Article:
Earlier this week I considered writing up something about how to grieve during Holy Week. It seemed like a good idea because I wanted to be able to reach people who are facing their first Holy Week since the loss of a loved one, but then I realized that I have no clue at all on how to do it. There isn’t a list of things that make this easy. The only thing that got me through my first Holy Week after the suicide of my oldest son last year was just doing it. I had no choice. I didn’t ask to be a grieving mother. It was something that happened with no input from me, so the only choice I had was to put one foot in front of the other or to lay in bed crying, either choice was perfectly acceptable.
I didn’t put any expectations on myself last year. I asked people who I knew would be going to all of the things at my parish to take me with them in prayer and they did. When I did make it to something, like Holy Thursday Mass, I focused on God and not on anything else. I didn’t go there to socialize. I went there with the laser sharp focus of getting in God’s face. So my only advice to anyone who is grieving this Holy Week is to not put any expectations on yourself. Go to what you can, ask people to take you with them in prayer when you can’t and just breathe. Take it moment by moment. And if you do go to socialize, that’s okay too. I just had a lot to get off my chest because my default stage of grief is anger.
This Holy Week began with so many emotions and so many memories of the last Easter we had with Anthony. I am so thankful for everyone who walked with me when I converted and became Catholic. I came into the Church at Easter Vigil 2010 with my children. They were all baptized and received all of their Sacraments. Me and my children received the Eucharist and were confirmed on the same night. We will always share that anniversary. We came into the Church at the same parish where my granddaughters were baptized and where we had the funeral Mass for Anthony. This year his fiancè is coming into the Church in that same parish at Easter Vigil. Looking back on my first evening in RCIA, I could never have imagined all of that happening. But it has. I am so grateful for most of it and the rest has devastated me. Both joy and tremendous heartache live in the same space this week.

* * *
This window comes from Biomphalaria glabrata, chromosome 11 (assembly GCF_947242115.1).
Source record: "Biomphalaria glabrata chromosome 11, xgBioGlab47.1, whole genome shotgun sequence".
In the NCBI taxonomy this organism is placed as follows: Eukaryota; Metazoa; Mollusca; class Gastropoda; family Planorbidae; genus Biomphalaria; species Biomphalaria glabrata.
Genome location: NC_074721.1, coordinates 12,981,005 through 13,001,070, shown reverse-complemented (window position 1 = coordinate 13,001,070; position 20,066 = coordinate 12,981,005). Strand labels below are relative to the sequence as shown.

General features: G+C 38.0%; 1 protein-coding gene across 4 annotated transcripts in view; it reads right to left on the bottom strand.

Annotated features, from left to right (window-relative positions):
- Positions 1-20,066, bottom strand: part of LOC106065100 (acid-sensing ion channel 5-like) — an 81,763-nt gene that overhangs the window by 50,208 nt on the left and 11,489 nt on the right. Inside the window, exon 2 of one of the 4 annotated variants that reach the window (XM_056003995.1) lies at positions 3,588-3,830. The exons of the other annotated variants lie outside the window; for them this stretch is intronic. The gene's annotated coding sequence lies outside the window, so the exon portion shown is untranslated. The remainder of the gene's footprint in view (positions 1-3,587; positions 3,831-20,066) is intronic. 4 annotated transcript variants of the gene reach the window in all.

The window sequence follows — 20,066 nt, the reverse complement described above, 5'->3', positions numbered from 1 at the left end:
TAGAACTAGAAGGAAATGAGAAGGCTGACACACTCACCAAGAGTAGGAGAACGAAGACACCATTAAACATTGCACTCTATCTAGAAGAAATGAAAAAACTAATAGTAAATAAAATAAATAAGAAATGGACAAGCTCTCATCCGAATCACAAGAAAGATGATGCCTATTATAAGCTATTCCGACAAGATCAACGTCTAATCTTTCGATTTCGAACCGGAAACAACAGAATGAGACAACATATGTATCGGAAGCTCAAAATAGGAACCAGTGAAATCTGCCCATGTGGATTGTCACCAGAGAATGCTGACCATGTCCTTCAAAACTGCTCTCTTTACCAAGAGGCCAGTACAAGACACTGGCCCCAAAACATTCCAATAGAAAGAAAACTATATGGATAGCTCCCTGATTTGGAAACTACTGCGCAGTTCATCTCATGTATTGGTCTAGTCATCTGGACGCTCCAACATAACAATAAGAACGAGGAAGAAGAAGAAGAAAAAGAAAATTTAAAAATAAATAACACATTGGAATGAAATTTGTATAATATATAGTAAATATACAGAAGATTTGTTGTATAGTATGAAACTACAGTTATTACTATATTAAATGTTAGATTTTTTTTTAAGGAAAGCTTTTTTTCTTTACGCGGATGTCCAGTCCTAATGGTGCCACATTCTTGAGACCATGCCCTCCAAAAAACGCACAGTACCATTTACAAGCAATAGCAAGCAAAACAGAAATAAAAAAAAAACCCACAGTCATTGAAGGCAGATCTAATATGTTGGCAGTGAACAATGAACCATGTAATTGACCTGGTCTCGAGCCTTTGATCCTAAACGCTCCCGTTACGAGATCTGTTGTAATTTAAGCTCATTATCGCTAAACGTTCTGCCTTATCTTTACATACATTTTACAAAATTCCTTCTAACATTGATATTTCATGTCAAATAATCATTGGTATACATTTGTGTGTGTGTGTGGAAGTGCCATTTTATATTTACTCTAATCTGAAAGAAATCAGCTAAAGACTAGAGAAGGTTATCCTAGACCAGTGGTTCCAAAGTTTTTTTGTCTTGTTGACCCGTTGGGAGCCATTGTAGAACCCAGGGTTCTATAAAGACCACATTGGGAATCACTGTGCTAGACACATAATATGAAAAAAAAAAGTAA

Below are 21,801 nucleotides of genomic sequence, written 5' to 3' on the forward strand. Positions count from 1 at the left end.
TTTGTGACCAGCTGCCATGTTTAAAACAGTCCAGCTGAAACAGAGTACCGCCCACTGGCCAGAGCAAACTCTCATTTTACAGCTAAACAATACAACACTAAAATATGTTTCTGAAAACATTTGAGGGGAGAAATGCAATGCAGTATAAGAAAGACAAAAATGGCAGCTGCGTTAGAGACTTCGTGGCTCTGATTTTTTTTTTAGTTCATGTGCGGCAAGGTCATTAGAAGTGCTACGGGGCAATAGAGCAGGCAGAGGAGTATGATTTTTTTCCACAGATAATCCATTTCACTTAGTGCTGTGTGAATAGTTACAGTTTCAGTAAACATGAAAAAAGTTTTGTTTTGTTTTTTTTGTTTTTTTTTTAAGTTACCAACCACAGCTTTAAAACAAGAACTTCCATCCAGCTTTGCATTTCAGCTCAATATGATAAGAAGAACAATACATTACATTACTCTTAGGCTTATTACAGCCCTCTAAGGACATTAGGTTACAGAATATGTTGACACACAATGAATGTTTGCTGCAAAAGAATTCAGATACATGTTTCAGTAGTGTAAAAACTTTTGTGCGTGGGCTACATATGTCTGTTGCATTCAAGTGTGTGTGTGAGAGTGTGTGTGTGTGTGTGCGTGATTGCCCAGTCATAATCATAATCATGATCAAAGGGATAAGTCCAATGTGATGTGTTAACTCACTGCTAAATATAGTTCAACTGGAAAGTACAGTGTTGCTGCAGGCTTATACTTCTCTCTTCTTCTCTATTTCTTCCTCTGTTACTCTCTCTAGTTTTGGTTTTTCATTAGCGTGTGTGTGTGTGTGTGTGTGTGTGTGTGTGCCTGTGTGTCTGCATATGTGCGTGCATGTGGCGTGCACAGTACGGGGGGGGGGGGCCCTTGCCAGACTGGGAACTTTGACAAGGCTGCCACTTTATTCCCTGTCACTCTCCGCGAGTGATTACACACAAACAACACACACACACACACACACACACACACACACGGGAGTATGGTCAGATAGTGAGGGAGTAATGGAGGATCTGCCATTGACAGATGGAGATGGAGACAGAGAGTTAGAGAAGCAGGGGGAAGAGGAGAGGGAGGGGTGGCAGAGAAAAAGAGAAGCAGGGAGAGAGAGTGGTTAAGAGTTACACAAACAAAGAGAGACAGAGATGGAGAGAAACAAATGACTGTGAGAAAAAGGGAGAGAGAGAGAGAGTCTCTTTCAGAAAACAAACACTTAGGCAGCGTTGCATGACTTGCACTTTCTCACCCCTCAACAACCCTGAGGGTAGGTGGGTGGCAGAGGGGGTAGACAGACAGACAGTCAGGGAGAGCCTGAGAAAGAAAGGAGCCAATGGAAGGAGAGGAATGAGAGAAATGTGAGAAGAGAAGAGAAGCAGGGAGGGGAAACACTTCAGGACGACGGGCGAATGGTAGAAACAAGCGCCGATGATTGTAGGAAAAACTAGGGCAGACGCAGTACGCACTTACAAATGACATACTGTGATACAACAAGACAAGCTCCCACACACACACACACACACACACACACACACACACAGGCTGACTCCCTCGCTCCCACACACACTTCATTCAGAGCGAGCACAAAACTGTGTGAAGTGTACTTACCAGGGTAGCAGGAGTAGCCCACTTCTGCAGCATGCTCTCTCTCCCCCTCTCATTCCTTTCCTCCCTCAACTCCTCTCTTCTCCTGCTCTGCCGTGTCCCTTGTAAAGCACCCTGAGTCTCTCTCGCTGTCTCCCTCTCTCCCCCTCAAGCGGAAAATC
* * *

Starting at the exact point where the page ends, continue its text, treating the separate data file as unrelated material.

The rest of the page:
A priest who is a friend of mine prayed for Anthony in the Tomb of Jesus on Monday and that really revived something in me that I didn’t even know was dead. My faith in that fact that Jesus is real. The first time I had that profound realization I was standing at the tomb of St. Peter. I could clearly hear the voice of Jesus saying “this is Peter, and upon this Rock I will build my Church” as I stood in the middle of a Catholic Church at the heart of the Vatican in Rome. In that moment I knew that Jesus was real, He had lived, He had died on a Cross for me and He rose to conquer death.
Last year that was all wishful thinking for me. I really held onto what I knew to be true but that little bit of doubt wrecked me. What if it wasn’t real? What if I never saw my son again? What if he no longer existed? Then what? I went to God with those questions. I went to Him with my doubt, my anger and my heart in pieces. Sometimes I couldn’t go and I just sent others for me to pray for Anthony. But what I didn’t do was set a list of things to do. I just went with the flow and God went with me. That I know for sure now.
This morning I was driving home after leaving my daughter at school and I felt the sun on my face. I looked up to see the most beautiful sky and the sun shining so bright in the sky like a message from God telling me that He loved me and no matter which way I turned on the roads in life He would be there shining on me. When I got home I walked into the backyard where we spend Anthony’s last Easter as a family. Pictures of that Easter flooded my Facebook memories when I woke up this morning so it was fresh on my mind and heart. It is one of the reasons that I ended up crying on the drive home. As I stepped into the backyard what I saw was that same beautiful sky with the bright sun in it. It had followed me home and was shining on the place where I spend the best Easter of my life with my family, including Anthony. Beyond all the pain, grief and trauma there is life. Anthony’s life. It was beautiful, difficult, full of joy and hardship and it was all worth every minute of it to be his mother. This week I am not only being carried through this Holy Week by the prayers of others but I carry my son and everyone who has lost their lives to suicide and the families that mourn them. May God’s love shine upon us all.